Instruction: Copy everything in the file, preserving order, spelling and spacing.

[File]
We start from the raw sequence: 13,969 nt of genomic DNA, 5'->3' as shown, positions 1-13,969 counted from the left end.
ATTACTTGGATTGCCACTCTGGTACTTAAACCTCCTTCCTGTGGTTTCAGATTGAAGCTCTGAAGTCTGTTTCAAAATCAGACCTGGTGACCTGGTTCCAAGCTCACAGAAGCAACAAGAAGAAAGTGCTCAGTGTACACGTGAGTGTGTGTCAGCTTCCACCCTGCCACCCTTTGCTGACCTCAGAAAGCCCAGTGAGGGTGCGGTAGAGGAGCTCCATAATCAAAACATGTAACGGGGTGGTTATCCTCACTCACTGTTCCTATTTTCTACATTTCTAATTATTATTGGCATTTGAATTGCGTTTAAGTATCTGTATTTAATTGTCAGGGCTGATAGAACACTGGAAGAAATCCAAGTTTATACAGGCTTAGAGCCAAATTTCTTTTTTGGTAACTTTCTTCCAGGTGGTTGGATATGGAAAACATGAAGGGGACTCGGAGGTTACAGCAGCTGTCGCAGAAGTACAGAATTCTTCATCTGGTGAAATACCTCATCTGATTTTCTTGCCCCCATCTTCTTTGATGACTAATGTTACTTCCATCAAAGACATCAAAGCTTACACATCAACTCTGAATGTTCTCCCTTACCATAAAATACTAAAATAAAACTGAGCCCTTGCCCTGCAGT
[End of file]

We start from the raw sequence: 13,969 nt of genomic DNA, 5'->3' as shown, positions 1-13,969 counted from the left end.
ATTACTTGGATTGCCACTCTGGTACTTAAACCTCCTTCCTGTGGTTTCAGATTGAAGCTCTGAAGTCTGTTTCAAAATCAGACCTGGTGACCTGGTTCCAAGCTCACAGAAGCAACAAGAAGAAAGTGCTCAGTGTACACGTGAGTGTGTGTCAGCTTCCACCCTGCCACCCTTTGCTGACCTCAGAAAGCCCAGTGAGGGTGCGGTAGAGGAGCTCCATAATCAAAACATGTAACGGGGTGGTTATCCTCACTCACTGTTCCTATTTTCTACATTTCTAATTATTATTGGCATTTGAATTGCGTTTAAGTATCTGTATTTAATTGTCAGGGCTGATAGAACACTGGAAGAAATCCAAGTTTATACAGGCTTAGAGCCAAATTTCTTTTTTGGTAACTTTCTTCCAGGTGGTTGGATATGGAAAACATGAAGGGGACTCGGAGGTTACAGCAGCTGTCGCAGAAGTACAGAATTCTTCATCTGGTGAAATACCTCATCTGATTTTCTTGCCCCCATCTTCTTTGATGACTAATGTTACTTCCATCAAAGACATCAAAGCTTACACATCAACTCTGAATGTTCTCCCTTACCATAAAATACTAAAATAAAACTGAGCCCTTGCCCTGCAGT